This note has been written by a member of the scientific committee of the conference on "Unilateralism and International Law" scheduled to take place on 21 October 2019 at Allameh Tabataba'i University (ATU) in Tehran. Thirteen countries from Europe and Asia will be taking part. Articles and notes from this conference will be published exclusively on Persia Digest.

(Persia Digest) - The process of disarmament has originally started based on discrimination. The five powers of the time that possessed nuclear weapons and have also been the permanent members of the United Nations Security Council, recognized it a right for themselves to have nuclear weapons but at the same time called on other members of the Non-Proliferation Treaty (NPT) to give up their rights for possessing nuclear weapons in return to achieving the technology to use peaceful nuclear energy. India stood against this approach that was referred to by New Delhi as “Nuclear Apartheid” and avoided to join NPT. Pakistan and Israel have also refused to join the treaty while North Korea has later announced that it will leave NPT in protest to US measures.

The discriminative approach in regard to disarmament and arms control is still continuing while big powers have failed to fulfill the promises they had made in 1990 for strengthening the process of reducing development of nuclear weapons simultaneously with making NPT lasting forever. They have not only failed to keep their promises, but also played an effective role in boosting what they had referred to as “Nuclear Renaissance” in the post-9/11 era. The government of George W. Bush began this trend and it was later followed by Britain and France through renovation of their nuclear weapons.

Russia, under Putin, has also started to renovate some of its nuclear weapons due to the US anti-Russia policies while China, as usual, decided to establish the nuclear triad in silence. It means that even the big powers have decided to reconsider their nuclear policies after the 9/11 terrorist attacks due to the US unilateralism on spreading the use of nuclear weapons. The most leading move of the US to this end during the era of George W. Bush was the signing of an agreement with India and recognizing the latter as a nuclear and military state which possesses nuclear bomb, a move which was also confirmed later by [Barak] Obama Administration and was clearly against both the spirit of the NPT and the will of the big powers.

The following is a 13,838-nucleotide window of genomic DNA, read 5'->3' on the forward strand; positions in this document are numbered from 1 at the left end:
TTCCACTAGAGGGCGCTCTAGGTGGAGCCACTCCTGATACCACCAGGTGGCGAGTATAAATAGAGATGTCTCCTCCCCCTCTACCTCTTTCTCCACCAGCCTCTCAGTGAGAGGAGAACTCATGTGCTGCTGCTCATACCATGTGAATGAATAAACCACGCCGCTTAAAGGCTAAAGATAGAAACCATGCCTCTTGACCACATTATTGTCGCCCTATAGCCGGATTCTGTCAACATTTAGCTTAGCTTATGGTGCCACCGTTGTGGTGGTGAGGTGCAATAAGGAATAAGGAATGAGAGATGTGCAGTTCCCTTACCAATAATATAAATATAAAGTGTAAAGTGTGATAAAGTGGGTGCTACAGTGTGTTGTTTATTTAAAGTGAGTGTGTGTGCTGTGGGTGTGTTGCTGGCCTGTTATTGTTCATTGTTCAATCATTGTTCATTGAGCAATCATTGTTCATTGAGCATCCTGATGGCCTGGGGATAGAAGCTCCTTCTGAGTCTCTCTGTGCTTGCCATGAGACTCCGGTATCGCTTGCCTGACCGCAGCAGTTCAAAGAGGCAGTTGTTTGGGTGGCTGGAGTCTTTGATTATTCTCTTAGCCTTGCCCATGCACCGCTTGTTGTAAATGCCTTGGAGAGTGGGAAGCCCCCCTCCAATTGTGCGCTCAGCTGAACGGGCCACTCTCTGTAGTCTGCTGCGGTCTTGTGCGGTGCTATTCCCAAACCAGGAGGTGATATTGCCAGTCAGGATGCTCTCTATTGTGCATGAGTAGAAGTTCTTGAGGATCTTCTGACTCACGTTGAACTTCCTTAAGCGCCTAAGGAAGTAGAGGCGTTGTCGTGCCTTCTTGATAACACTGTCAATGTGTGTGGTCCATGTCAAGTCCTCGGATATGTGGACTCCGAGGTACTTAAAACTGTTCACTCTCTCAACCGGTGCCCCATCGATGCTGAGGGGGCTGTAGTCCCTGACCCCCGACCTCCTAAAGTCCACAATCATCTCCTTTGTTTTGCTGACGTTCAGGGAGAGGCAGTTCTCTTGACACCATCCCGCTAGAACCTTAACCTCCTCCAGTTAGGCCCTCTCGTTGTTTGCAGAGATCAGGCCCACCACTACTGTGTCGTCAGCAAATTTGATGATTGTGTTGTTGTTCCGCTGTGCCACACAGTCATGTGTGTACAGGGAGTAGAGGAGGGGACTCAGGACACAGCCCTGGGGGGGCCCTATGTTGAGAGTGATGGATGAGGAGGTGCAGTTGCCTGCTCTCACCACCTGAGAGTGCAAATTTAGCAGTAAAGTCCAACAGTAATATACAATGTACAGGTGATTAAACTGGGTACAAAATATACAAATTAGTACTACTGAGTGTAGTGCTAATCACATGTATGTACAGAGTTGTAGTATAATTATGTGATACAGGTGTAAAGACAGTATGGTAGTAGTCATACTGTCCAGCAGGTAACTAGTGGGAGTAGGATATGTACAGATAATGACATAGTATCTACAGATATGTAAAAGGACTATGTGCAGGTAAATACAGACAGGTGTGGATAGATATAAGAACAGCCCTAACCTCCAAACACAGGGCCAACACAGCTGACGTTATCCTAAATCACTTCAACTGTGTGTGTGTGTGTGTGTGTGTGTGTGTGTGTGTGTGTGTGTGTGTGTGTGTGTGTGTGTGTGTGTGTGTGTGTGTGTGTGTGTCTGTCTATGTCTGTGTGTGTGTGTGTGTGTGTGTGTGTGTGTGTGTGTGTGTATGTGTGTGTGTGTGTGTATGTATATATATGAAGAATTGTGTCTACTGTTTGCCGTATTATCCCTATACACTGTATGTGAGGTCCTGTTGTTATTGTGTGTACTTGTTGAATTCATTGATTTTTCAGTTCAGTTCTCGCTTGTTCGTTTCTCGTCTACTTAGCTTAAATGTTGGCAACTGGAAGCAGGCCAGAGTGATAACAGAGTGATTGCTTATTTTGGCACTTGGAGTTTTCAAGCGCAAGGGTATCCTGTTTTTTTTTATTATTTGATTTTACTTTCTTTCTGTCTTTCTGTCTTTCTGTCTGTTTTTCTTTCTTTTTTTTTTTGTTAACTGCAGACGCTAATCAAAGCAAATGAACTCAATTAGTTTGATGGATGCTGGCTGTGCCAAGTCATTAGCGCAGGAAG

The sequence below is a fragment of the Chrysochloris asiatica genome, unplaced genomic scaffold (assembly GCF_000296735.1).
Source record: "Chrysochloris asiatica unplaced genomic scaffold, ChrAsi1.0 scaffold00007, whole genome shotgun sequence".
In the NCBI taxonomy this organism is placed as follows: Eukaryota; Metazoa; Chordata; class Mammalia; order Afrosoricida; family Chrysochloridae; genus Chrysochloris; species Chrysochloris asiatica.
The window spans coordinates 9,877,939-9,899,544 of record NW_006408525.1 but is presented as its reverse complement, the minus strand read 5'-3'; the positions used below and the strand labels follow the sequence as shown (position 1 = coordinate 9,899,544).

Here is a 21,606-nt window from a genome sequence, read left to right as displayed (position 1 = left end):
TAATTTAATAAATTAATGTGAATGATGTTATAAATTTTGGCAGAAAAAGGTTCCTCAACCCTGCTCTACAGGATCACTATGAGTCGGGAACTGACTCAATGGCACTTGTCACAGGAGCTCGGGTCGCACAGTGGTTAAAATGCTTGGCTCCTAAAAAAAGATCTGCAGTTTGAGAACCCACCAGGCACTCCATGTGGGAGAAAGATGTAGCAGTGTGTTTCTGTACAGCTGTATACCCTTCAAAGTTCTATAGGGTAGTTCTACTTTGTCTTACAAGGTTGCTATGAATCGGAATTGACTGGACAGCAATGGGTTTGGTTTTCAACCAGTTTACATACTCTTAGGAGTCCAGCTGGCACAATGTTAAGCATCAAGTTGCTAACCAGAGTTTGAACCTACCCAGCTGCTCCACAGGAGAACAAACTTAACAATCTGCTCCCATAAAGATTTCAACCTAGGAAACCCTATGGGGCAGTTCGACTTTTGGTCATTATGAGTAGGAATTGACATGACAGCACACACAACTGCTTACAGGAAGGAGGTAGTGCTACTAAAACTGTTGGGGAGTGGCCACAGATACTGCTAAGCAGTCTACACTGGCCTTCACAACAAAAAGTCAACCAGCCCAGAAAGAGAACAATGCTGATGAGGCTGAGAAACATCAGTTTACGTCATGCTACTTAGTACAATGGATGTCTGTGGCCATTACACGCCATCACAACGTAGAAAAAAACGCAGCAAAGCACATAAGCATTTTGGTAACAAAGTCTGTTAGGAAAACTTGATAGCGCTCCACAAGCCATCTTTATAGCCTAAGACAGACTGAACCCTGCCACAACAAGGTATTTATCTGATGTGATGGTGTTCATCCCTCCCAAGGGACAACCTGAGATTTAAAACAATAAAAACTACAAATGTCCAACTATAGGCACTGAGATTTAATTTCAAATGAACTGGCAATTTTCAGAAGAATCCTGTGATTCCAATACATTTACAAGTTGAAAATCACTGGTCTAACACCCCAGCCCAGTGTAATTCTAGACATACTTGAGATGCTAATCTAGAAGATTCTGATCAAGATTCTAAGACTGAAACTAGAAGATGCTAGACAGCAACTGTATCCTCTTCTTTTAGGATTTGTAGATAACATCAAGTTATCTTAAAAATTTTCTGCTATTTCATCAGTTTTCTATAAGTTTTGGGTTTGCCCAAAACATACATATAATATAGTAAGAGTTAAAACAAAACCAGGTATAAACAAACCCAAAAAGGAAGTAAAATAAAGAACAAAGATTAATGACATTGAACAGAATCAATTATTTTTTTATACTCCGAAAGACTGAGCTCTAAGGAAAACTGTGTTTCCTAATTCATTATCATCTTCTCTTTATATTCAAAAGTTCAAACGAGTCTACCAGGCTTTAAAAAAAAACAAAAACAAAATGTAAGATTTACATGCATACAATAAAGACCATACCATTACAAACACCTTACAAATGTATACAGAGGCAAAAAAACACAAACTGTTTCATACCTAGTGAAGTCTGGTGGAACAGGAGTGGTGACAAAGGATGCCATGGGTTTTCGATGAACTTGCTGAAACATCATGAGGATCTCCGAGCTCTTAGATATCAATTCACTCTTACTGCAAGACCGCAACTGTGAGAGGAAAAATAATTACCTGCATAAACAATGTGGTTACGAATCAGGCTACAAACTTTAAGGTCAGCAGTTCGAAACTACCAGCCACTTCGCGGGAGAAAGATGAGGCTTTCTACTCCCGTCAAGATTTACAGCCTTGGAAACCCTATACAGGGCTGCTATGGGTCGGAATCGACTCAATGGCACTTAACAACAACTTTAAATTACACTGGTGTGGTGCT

Washington’s support for Tel Aviv’s policy of ambiguity is also in line with the same unilateralism. Trump’s Administration with a higher speed compered to its previous governments, is seeking to move forwards unilateralism in its nuclear strategy and this is clearly shown by US withdrawal from the Intermediate-Range Nuclear Forces Treaty (INF) singed between US and Russia and in criticism made by the US about extension of the New START. Making huge investments in US nuclear arsenal in coming years based on an order issued by Trump will clearly encourage other big powers to show a reaction and improve their nuclear weapons arsenals. This is openly against the Article VI of the NPT which calls on the big powers to move towards/in line with disarmament while they had promised during an NPT Review Conference in 2000 to take 13 necessary steps towards disarmament.

And finally, the last example of US unilateralism in the nuclear field is selling certain advanced nuclear technologies to Saudi Arabia. To do so, Trump has even ignored US internal regulations (Act 123). IF we add this move to producing a number of advanced nuclear military weapons by Saudi Arabia with the US help then we can conclude that the threat of Saudi Arabia becoming a nuclear power seems to be serious in the coming years. Trump’s nuclear unilateralism has aggravated fears about disarmament and even arms control in the future.

Dr Rahman Ghahremanpour, Scientific Scholar at the Conference on Unilateralism and International Laws - Tehran International Studies & Research Institute (TISRI), is an author, translator, and analyst of foreign policy in the Middle East. He was previously a part-time lecturer in credible universities. His latest published translations are two books by Francis Fukayama entitled “Political Order and Political Decay: From the Industrial Revolution to the Present Day” andIdentity: The Demand for Dignity and the Politics of Resentment”.


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